As a Technical Advisor in COLA’s Accreditation Division, Geri Scheid fields about 100 customer contacts a week from lab representatives depending on her to help solve their problem.
In each case, their problem is the fact that their accreditation survey turned up quality or other issues to be addressed, resulting in the need for the lab to complete a Plan of Required Improvement (PRI) before their certificate of accreditation is provided.
“A lot of times,” Scheid says of the clients who call her, “they look to COLA for guidance.” She explains that she provides this help by “taking them by the hand and walking them through the process.”
Based on the surveyor’s observation, COLA prepares a PRI, which is reviewed by COLA’s Technical Committee before it is returned to the client for action. Scheid said that the lab receives the PRI usually no later than a week after the initial survey is performed.
Scheid then works with the client as they develop a “concrete action plan” addressing issues raised in the PRI. The client has 10 days to submit their action plan, and a month to submit supporting documents demonstrating that the plan has been implemented.
Scheid explains that what sets COLA apart from state health departments and other private accreditation organizations is the guidance which COLA provides to clients at each stage of the process. “We perform all the post-survey work needed to get the labs to compliance,” she explains. “We stay with them. We tell them exactly what to do. Where necessary, we help them tweak their action plans.”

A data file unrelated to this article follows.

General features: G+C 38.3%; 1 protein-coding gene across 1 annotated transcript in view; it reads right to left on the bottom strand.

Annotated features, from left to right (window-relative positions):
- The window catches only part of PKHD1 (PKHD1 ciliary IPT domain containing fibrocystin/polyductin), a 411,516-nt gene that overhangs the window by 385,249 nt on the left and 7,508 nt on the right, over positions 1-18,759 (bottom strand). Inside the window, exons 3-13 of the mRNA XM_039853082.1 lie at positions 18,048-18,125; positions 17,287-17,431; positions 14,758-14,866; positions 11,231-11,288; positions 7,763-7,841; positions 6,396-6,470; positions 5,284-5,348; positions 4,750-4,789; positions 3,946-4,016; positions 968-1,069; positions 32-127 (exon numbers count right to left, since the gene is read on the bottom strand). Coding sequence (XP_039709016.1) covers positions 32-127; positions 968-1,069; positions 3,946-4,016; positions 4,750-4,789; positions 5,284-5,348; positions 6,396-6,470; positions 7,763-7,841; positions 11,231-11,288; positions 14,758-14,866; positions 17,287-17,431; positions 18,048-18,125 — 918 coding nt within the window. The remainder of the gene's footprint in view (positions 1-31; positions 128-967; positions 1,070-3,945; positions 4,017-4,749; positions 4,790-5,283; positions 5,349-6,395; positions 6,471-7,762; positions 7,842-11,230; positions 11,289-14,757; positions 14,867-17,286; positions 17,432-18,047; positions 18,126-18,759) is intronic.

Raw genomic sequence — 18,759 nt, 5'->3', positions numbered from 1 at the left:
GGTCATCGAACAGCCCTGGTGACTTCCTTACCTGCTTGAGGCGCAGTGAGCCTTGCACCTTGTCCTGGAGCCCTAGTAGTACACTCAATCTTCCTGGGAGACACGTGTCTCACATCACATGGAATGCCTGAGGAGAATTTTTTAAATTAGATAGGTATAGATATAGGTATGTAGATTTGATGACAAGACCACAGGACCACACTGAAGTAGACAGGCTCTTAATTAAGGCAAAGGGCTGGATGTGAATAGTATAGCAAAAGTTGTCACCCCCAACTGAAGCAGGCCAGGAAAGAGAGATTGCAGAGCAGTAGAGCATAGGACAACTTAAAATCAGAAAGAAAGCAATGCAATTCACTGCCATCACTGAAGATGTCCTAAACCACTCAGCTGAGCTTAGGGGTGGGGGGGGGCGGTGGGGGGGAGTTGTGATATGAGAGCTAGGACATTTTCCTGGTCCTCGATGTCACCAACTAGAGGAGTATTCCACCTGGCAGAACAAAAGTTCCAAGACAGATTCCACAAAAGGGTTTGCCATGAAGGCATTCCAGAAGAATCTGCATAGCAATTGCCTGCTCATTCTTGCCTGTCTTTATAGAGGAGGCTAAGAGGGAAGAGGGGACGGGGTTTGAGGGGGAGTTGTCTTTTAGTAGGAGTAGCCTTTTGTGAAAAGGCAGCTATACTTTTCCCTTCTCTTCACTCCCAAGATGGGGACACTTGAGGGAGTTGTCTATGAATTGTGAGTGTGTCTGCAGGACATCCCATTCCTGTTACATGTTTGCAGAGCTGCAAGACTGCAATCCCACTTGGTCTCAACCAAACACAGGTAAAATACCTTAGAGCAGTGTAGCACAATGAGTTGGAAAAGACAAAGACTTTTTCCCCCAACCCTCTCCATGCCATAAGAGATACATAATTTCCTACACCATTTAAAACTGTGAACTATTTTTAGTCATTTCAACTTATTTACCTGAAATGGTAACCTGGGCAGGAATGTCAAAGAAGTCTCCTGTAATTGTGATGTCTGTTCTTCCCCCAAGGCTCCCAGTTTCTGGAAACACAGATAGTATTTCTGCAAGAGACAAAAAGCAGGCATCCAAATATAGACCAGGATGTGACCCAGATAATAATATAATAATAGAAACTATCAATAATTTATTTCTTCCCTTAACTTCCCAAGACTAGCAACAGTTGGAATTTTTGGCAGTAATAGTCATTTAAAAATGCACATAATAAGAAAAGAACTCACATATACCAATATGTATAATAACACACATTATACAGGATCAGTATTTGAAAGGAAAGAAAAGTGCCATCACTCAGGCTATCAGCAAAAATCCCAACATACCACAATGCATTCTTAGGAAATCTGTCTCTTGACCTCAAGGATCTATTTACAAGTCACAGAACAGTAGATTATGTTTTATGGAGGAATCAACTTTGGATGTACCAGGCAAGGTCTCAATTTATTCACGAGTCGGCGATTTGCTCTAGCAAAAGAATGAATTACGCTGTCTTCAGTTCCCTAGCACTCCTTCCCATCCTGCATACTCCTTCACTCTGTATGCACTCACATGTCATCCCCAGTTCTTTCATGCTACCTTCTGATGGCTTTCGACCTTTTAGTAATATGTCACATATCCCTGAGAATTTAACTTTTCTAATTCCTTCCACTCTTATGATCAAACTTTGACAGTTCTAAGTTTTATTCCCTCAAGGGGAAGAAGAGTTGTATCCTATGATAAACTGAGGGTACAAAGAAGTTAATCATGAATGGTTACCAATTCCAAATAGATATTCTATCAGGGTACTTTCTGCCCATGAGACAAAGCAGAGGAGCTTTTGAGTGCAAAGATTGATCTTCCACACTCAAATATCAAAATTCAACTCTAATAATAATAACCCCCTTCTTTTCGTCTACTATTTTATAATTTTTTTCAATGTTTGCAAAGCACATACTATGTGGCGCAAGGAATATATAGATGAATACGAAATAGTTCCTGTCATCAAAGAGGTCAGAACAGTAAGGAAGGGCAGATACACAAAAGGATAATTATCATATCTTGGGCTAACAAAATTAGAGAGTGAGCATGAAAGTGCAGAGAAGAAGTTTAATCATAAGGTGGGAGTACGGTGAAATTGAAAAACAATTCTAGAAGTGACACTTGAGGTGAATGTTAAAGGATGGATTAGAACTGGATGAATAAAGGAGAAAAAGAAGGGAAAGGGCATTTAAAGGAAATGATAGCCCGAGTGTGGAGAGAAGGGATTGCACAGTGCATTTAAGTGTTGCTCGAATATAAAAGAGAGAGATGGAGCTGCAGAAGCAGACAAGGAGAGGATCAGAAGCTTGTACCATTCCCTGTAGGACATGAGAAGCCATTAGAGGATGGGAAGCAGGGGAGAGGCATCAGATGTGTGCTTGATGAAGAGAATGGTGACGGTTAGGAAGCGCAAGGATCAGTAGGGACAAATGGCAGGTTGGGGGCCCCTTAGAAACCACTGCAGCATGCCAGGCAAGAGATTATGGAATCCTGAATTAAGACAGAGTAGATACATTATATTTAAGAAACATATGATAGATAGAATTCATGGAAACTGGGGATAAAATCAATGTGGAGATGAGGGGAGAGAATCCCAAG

A medical technician with 17 years of experience, Scheid’s duties require a mix of both customer service and education. “We guide them to materials already available on COLA.org and COLAcentral.org, from lab guides, in free quality assurance classes which COLA offers, we know can help,” she explains.
Scheid said that she places special emphasis on providing clients with a “depth” as well as a volume of knowledge. “When we give them recommendations, we want them to know the background behind them. We don’t want them to implement a change just because we tell them to. We want them to know the why,” she stated.
Before coming to COLA, Scheid worked in a physician-operated lab in a private practice. “Ensuring quality in the lab sometimes meant protecting your own safety as well as your patients.” Today her responsibilities involve safeguarding both the professional health of COLA’s members and the patients they serve. But her commitment to achieving the desired outcome remains the same. “My job isn’t finished when the labs receives their certificate. I am a part of their accreditation process every day,” she stated.